- The Washington Times - Monday, February 12, 2007

RICHMOND (AP) — A Republican-crafted compromise transportation bill cleared a Senate committee on a party-line vote yesterday and was sent to another panel that already has rejected the measure once.

The Transportation Committee made a few minor changes in the House-passed measure, then voted 9-5 to send it to the Finance Committee. The bill includes a small diesel fuel tax increase, a $10 annual increase in car registration fees, sharply higher penalties on abusive drivers and $2 billion in borrowing over several years.

The most hotly contested provision would drain $250 million annually that otherwise would go to public schools, health care, public safety and other state priorities.

“I’m disappointed we’re still trying to go down that road,” said Sen. R. Edward Houck, Spotsylvania Democrat. “That is the one sticking point we still have.”

Supporters of the bill argue that state revenues are growing fast enough that $250 million in general operating funds can be spent on transportation without hurting other core services.

The Finance Committee last week rejected the bill — a product of behind-the-scenes negotiations by a small group of Republican delegates and senators — and embraced a rival plan that would have imposed a 5 percent sales tax on gasoline.

That bill later was withdrawn by its sponsor, Sen. H. Russell Potts Jr., Winchester Republican, in the face of a likely parliamentary challenge on the Senate floor and insurmountable opposition by the anti-tax House Republican majority.

Sen. Marty E. Williams, Newport News Republican, noted that the Potts bill would have taken $66 million a year in general funds for transportation. That illustrates that the disagreement is based not on principle but on the appropriate amount of the withdrawal, Mr. Williams suggested.

House Majority Leader H. Morgan Griffith, Salem Republican, said the general fund appropriation was set at $250 million to match the revenue from fee increases, so changing one side of the equation would upset the delicate balance of the compromise.

“You start backing one down then you have to back the other down, and the next thing you know you have no plan,” Mr. Griffith said.

The compromise bill, which also allows local governments in Hampton Roads and Northern Virginia to raise various fees and taxes to pay for regional transportation projects, will be considered again by the Finance Committee today.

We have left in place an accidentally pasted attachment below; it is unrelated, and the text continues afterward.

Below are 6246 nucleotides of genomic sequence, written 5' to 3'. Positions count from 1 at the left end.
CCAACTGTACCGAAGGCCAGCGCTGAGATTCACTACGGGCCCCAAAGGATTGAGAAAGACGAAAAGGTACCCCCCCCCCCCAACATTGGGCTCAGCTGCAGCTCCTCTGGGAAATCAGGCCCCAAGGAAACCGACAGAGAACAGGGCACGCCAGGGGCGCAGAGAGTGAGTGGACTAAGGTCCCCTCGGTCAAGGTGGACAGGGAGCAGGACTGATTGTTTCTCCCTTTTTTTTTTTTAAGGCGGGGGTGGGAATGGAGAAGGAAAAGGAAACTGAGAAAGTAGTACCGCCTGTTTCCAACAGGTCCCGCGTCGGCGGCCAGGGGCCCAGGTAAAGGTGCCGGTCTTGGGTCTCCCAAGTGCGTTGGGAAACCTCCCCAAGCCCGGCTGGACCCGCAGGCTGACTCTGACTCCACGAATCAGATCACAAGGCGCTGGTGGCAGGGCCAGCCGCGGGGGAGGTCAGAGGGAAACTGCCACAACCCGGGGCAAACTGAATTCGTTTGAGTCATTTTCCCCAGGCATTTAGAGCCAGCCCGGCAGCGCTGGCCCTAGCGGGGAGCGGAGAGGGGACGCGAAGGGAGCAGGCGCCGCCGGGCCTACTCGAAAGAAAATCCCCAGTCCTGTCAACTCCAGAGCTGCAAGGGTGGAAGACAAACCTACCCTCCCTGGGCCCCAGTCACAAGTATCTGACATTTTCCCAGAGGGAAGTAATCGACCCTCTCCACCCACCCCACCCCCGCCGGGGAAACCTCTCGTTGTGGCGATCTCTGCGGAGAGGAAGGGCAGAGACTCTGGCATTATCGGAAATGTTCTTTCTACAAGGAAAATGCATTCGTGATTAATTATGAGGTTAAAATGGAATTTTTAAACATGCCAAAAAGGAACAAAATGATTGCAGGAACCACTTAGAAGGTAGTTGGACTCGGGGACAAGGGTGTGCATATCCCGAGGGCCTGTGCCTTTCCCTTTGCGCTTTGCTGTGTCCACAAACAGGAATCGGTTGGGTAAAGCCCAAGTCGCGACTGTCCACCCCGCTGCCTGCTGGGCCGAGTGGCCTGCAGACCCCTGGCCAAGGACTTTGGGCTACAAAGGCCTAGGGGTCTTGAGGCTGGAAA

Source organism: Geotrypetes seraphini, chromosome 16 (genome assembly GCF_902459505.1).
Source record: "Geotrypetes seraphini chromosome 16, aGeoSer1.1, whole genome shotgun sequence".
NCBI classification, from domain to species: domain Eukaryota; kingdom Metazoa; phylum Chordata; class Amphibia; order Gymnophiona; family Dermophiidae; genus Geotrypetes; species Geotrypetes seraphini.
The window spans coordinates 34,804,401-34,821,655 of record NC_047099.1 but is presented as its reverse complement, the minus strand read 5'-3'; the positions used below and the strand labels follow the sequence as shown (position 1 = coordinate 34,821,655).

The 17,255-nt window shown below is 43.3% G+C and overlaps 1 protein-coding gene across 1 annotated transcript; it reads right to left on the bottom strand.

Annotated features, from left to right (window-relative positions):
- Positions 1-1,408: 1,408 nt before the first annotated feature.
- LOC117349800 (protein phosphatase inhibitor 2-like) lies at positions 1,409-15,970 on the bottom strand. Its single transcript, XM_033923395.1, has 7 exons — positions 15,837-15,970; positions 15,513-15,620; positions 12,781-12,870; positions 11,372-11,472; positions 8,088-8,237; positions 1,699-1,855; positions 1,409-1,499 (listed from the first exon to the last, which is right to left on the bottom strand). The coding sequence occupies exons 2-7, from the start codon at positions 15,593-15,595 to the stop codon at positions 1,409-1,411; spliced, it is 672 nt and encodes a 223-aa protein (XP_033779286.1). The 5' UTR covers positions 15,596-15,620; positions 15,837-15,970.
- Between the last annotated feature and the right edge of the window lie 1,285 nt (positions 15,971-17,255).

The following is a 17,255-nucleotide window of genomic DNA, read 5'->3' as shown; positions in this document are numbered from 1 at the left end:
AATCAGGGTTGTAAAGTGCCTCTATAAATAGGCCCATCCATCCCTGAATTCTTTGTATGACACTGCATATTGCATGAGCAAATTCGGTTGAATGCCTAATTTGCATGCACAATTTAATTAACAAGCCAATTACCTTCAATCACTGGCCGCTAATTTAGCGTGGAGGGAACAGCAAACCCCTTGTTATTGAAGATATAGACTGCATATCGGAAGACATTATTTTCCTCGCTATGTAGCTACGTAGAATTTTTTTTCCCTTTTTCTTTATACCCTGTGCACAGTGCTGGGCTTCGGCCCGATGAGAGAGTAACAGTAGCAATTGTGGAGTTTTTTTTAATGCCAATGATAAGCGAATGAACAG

Among the changes approved yesterday were provisions earmarking 20 percent of the borrowed money for transit and rail projects and ensuring that bonds would be issued only if an existing tax on insurance premiums provides enough revenue to pay the debt.

• Payday lending

The sponsor of the last surviving piece of legislation to rein in the payday-loan industry threatened yesterday to pull his bill if opponents try to place harsher restrictions on the short-term, high-interest lenders.

Sen. Richard L. Saslaw’s industry-backed bill is the only one remaining out of more than a dozen introduced this year to either reform the industry or repeal the 2002 law that allowed payday lenders to sidestep the state’s 36 percent annual interest rate limit.

Efforts in the House to reform the industry died last week when the bill’s sponsor struck his legislation after an amendment was added to cap the annual interest rate that payday lenders could charge at 72 percent.

Mr. Saslaw, Fairfax County Democrat, said he would follow suit, killing all hopes of reform this year.

“If any amendment gets put on it that I don’t like, I certainly will” strike the bill, he said.

Delegate Jennifer L. McClellan, Richmond Democrat, who fought for the 72 percent interest rate cap on the House version of the bill, said legislators were hoping for a compromise before today, when a House committee is scheduled to hear the bill.

Miss McClellan said she could support a bill without the 72 percent interest rate cap as long as measures were added to protect repeat borrowers, such as a cap on the number of loans a person could take out in a year.

The bill would create a statewide database to track payday loans and limit to three the number a person can have out at one time. It also would require a 24-hour cooling-off period between loans and allow borrowers with three loans to have 60 days to pay them off.

Payday loans work by allowing a borrower to write a check up to $500, plus a $15 fee for every $100 borrowed. The company holds the check until the customer’s next payday, when either the borrower pays off the loan or the lender cashes the check.

The average payday-loan customer in Virginia took out seven loans in 2005, but opponents say that number is deceiving because most customers borrow from one lender to pay off another.

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